• What is your attitude to extreme poverty? The poor are all around us where we are, how can you reach them?
  • Are there advantages or disadvantages in allowing unbelievers to study theology?
  • Why do we need to be 'like little children'? Is faith simple or complicated?

See also:

20 November 2012

Stars, whales, and worship

Here's an amazing mashup from Louie Giglio involving stars, some whales, and Psalm 148. I found it yesterday on another blog and want as many people as possible to see it.

I was going to post again today on the topic of heaven. But two items from the web have caught my attention and I feel they should take precedence. We'll look at one today and the other tomorrow.

First is an amazing video involving some stars and whales and based on Psalm 148. This was sent to Dave deVries by his daughter and he decided to post it on his blog. I thought it was so special that I want to share it with my readers too.

It made Dave smile, it made me cry, what will it do to you?



Did you watch it? Isn't it amazing?

Louie Giglio is involved in the Passion Movement, writes books and music (some of them very widely known) and is also a manager of sixsteprecords. He is clearly an excellent and engaging public speaker as you can see from the video.

Questions:
  • Are there other people you know who should see this?
  • What other natural singing can you think of that might have been added? (Hint - if you can't think of anything go outside into a garden or park and listen.)
  • How did you feel when you watched the video?
  • Do you sing enough when you're on your own?

See also:

19 November 2012

Other species in heaven

Is heaven a place to which we go after this life is over? If so, who gets to go, just humans? We take a look at our closest relatives and ponder where to draw the line between human and not human. If drawing a line is impractical, might there be something wrong with our understanding of the nature of heaven?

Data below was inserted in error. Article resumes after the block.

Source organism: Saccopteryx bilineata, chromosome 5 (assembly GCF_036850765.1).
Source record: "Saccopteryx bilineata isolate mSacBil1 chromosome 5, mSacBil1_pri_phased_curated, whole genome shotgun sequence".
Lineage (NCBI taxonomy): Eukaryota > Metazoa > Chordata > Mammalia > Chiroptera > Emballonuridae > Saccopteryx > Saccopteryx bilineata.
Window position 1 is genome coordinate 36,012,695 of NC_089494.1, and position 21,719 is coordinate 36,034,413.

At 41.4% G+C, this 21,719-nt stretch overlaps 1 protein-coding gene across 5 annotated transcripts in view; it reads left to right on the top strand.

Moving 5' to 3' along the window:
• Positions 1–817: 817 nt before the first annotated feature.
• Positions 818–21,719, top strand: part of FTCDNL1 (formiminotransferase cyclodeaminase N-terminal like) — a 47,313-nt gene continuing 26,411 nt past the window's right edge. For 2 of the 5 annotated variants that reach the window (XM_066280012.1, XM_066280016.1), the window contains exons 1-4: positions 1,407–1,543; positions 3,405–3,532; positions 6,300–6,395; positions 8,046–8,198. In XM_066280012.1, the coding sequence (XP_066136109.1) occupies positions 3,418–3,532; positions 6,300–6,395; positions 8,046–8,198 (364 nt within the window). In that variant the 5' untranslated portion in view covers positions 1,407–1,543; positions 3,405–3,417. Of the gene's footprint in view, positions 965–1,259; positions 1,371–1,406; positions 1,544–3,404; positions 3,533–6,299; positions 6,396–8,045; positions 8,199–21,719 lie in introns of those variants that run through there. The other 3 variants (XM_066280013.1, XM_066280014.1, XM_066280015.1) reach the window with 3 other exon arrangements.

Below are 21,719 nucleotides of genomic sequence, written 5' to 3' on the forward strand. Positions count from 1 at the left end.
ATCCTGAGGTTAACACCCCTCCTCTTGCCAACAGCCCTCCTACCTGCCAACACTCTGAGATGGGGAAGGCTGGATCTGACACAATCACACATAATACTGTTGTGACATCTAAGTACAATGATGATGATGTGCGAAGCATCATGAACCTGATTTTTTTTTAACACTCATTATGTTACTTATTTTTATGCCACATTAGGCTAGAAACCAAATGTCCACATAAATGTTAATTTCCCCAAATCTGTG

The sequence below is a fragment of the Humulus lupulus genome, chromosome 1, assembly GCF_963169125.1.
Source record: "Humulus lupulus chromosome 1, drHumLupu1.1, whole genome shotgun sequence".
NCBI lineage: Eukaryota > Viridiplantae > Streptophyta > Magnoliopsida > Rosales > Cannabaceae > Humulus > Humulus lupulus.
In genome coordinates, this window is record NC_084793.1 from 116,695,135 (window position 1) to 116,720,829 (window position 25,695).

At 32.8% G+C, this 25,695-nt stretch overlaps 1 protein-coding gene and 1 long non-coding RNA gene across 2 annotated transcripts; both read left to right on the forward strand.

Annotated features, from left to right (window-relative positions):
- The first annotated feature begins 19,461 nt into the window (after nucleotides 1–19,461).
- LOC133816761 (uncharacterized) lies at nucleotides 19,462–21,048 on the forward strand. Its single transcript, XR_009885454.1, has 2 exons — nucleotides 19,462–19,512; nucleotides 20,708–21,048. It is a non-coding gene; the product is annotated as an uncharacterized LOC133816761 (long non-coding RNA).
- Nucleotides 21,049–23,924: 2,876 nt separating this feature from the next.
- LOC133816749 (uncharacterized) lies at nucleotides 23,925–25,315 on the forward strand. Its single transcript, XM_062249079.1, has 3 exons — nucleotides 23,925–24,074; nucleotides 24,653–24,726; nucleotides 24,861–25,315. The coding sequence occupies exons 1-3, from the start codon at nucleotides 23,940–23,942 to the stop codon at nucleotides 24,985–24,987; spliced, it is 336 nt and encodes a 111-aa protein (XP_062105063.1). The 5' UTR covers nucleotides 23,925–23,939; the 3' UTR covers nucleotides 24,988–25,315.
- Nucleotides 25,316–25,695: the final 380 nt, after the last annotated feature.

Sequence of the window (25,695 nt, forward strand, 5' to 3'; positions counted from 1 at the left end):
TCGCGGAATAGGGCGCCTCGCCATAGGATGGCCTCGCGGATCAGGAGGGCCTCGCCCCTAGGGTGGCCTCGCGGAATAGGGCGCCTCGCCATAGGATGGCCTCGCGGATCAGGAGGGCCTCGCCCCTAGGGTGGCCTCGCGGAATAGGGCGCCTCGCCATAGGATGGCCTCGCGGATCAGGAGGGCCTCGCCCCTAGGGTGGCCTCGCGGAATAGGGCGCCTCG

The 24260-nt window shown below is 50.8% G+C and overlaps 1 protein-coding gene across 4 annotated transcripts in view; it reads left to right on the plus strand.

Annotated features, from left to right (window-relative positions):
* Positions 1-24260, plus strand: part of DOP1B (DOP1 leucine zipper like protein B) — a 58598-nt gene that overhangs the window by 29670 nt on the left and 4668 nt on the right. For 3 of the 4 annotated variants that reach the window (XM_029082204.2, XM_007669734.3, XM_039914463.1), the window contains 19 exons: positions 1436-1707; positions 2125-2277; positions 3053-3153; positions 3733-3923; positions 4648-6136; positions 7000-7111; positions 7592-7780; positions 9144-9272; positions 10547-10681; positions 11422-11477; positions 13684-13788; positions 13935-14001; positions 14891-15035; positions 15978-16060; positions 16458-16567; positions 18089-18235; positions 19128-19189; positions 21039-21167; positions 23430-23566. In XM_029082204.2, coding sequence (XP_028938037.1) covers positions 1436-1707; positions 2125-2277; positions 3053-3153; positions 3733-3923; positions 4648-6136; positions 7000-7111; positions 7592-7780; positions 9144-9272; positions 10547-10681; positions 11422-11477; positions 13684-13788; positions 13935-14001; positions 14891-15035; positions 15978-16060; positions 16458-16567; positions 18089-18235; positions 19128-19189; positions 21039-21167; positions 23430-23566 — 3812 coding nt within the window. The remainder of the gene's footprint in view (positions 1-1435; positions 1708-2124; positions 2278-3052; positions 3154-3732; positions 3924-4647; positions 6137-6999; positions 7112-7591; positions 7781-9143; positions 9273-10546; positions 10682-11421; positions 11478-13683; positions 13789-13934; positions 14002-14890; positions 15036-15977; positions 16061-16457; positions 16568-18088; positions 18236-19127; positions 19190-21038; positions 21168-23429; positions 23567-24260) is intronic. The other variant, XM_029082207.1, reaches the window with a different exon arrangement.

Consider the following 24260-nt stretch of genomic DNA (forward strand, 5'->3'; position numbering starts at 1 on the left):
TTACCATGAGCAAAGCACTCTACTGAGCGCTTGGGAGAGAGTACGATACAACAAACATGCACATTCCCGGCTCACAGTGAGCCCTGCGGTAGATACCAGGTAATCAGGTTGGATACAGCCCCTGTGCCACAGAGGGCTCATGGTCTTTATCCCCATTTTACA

Reconstructed Neanderthals
Here's an interesting idea, something I haven't seen discussed before. If it has been, I missed it.

(Note: If you are a creationist you may not like what follows. The article is not intended to be provocative but you might prefer not to read the rest.)

Many believers in Jesus would say that heaven is a specific place to which we go after this life is over (assuming we have faith in Christ as Lord and Saviour). And many of those same people would also say that only people go to heaven - in other words there will be no cats, dogs, snakes, pigeons or earwigs in heaven.

There are many reasons for thinking heaven may not be exactly what we imagine it to be. But let's leave that aside for the moment and accept that it's a place for retired saints, and animals are not allowed.

The big question is this... Where do we draw the line between humans and non humans?

I hope we can all agree that the major races of people are indeed all human. Negroid, Asiatic, Caucasian, North American Indian and all the rest. Broad divisions and minor differences, we are all one species, Homo sapiens. If we can't agree that - we are in trouble!

Various species - Modern humans are the only species remaining today, but other types of  hominin (human-like primates) existed in the past.

Modern humans - Fossil evidence suggests that modern humans (Homo sapiens) have been around now for perhaps 200 000 years, and most definitely for at least 50 000 years by which time our ancestors were showing evidence of modern human behaviour.